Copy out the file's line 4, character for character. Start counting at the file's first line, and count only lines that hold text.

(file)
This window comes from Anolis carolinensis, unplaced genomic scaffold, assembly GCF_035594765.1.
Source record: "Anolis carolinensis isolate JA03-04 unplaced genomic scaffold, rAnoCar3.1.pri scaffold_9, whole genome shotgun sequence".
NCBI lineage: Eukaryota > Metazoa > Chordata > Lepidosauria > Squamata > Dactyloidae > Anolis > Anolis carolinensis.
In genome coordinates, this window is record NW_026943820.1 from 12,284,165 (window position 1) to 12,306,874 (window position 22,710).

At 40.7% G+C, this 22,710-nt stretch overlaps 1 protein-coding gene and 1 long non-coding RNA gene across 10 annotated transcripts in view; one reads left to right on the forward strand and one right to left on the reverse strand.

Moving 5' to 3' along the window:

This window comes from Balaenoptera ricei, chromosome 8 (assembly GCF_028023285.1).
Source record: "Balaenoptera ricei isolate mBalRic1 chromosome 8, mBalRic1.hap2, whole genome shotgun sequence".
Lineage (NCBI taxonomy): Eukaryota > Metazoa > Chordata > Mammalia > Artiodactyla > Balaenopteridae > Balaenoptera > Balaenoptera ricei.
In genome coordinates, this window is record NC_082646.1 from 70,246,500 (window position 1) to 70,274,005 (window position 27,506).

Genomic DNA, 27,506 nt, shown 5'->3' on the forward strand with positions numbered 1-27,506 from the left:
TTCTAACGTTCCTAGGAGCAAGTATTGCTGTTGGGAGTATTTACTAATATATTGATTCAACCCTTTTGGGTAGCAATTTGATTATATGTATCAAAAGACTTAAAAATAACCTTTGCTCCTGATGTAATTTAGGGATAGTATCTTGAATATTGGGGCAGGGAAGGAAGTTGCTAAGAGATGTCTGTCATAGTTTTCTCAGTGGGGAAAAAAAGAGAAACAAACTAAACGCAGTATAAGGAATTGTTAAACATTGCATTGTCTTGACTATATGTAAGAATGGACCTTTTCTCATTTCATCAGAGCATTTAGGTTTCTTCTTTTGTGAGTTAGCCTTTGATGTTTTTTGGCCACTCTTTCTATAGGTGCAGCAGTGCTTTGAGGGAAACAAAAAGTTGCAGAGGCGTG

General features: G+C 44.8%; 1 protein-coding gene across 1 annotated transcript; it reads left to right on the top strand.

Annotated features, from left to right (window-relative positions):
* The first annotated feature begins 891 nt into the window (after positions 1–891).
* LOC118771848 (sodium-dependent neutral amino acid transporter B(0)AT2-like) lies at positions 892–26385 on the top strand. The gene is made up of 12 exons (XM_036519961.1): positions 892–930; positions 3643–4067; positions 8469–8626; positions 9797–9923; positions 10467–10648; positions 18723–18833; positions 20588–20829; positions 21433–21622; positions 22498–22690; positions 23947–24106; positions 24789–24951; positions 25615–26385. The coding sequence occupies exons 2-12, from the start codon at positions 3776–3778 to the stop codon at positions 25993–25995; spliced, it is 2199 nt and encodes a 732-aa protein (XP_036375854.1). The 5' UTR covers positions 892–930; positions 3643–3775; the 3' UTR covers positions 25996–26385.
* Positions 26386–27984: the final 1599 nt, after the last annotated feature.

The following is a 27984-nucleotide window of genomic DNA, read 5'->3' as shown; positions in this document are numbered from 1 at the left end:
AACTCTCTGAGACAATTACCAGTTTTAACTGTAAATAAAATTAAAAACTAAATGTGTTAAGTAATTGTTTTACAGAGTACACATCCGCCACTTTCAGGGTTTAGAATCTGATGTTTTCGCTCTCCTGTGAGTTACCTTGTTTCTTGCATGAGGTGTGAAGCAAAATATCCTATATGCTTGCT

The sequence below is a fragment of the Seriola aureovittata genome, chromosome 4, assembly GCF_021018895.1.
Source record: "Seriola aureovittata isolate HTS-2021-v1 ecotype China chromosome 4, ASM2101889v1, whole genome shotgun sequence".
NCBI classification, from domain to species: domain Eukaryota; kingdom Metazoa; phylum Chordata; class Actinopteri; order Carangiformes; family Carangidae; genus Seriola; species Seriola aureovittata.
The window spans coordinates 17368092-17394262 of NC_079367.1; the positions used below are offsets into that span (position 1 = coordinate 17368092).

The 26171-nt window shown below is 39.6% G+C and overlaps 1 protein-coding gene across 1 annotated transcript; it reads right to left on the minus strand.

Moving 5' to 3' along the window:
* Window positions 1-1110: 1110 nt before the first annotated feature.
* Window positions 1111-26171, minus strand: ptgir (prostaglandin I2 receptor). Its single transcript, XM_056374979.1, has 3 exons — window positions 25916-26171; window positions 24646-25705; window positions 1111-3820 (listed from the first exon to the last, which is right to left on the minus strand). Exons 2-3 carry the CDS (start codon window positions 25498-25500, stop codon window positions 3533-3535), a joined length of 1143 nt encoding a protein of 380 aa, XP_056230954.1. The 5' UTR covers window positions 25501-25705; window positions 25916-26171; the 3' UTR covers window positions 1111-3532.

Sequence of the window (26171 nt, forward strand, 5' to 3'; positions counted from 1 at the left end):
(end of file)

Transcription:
In genome coordinates, this window is record NW_026943820.1 from 12,284,165 (window position 1) to 12,306,874 (window position 22,710).